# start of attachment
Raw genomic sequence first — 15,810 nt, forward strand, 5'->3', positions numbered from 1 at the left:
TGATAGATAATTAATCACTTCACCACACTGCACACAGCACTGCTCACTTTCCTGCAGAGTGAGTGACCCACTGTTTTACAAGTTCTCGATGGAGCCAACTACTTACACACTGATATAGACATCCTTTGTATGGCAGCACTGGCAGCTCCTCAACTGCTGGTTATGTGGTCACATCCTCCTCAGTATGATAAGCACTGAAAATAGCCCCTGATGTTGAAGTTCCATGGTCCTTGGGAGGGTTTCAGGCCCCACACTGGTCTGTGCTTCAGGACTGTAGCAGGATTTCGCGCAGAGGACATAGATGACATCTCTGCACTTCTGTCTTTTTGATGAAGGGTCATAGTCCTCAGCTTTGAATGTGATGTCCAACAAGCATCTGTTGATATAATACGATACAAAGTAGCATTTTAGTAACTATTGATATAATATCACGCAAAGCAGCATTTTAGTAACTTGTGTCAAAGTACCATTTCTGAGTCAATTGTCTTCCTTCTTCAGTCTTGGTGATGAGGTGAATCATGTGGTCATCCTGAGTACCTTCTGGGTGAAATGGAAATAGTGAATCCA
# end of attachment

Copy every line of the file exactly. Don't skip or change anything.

Raw genomic sequence first — 15,810 nt, forward strand, 5'->3', positions numbered from 1 at the left:
TGATAGATAATTAATCACTTCACCACACTGCACACAGCACTGCTCACTTTCCTGCAGAGTGAGTGACCCACTGTTTTACAAGTTCTCGATGGAGCCAACTACTTACACACTGATATAGACATCCTTTGTATGGCAGCACTGGCAGCTCCTCAACTGCTGGTTATGTGGTCACATCCTCCTCAGTATGATAAGCACTGAAAATAGCCCCTGATGTTGAAGTTCCATGGTCCTTGGGAGGGTTTCAGGCCCCACACTGGTCTGTGCTTCAGGACTGTAGCAGGATTTCGCGCAGAGGACATAGATGACATCTCTGCACTTCTGTCTTTTTGATGAAGGGTCATAGTCCTCAGCTTTGAATGTGATGTCCAACAAGCATCTGTTGATATAATACGATACAAAGTAGCATTTTAGTAACTATTGATATAATATCACGCAAAGCAGCATTTTAGTAACTTGTGTCAAAGTACCATTTCTGAGTCAATTGTCTTCCTTCTTCAGTCTTGGTGATGAGGTGAATCATGTGGTCATCCTGAGTACCTTCTGGGTGAAATGGAAATAGTGAATCCA